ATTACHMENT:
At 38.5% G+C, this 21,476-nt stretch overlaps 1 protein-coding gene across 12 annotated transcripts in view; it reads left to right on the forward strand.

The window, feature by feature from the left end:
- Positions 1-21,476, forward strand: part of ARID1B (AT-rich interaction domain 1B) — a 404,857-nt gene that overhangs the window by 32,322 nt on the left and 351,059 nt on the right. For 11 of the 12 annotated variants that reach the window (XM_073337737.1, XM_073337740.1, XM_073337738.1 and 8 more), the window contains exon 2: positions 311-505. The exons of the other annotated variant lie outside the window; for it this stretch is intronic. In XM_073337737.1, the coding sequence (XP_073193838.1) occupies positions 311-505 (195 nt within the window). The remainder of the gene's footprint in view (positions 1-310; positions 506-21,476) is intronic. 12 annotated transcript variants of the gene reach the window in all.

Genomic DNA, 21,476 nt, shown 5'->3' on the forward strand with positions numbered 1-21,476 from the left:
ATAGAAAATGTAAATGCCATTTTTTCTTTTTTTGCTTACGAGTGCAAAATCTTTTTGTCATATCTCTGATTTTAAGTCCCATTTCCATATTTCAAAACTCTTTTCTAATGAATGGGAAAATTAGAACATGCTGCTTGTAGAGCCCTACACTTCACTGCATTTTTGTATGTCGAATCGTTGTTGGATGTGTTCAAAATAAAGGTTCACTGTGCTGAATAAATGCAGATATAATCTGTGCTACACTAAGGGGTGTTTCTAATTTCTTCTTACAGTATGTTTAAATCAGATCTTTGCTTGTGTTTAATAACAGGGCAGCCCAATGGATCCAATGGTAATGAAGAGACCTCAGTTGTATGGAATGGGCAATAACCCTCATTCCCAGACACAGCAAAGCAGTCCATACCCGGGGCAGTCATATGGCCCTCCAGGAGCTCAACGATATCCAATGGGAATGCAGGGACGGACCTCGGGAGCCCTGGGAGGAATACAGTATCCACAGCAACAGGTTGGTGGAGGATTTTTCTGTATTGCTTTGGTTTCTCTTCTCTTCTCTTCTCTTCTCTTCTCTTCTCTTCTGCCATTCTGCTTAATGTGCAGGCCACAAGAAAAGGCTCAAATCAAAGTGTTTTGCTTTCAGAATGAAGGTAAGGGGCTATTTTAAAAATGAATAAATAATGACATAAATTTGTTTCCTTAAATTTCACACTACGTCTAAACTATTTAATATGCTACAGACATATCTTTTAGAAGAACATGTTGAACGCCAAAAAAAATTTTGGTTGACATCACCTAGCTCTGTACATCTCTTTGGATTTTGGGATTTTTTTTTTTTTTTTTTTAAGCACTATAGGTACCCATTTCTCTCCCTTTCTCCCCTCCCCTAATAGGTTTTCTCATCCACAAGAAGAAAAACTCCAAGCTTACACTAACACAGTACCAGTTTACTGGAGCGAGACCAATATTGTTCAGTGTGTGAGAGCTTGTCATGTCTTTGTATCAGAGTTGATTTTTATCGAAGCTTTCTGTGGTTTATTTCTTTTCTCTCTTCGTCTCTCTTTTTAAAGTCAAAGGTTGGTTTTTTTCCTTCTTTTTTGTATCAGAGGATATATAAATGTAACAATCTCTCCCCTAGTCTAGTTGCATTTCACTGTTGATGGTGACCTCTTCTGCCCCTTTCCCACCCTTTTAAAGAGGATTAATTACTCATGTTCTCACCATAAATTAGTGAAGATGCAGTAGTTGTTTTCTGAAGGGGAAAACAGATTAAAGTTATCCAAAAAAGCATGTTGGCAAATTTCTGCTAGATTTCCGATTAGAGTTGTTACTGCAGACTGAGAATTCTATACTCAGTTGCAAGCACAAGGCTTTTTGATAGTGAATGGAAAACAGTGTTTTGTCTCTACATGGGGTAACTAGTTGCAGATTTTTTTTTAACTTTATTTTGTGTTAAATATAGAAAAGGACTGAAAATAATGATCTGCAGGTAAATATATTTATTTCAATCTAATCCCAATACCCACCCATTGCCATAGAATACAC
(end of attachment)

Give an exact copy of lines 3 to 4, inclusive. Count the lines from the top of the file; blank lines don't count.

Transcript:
- Positions 1-21,476, forward strand: part of ARID1B (AT-rich interaction domain 1B) — a 404,857-nt gene that overhangs the window by 32,322 nt on the left and 351,059 nt on the right. For 11 of the 12 annotated variants that reach the window (XM_073337737.1, XM_073337740.1, XM_073337738.1 and 8 more), the window contains exon 2: positions 311-505. The exons of the other annotated variant lie outside the window; for it this stretch is intronic. In XM_073337737.1, the coding sequence (XP_073193838.1) occupies positions 311-505 (195 nt within the window). The remainder of the gene's footprint in view (positions 1-310; positions 506-21,476) is intronic. 12 annotated transcript variants of the gene reach the window in all.

Genomic DNA, 21,476 nt, shown 5'->3' on the forward strand with positions numbered 1-21,476 from the left: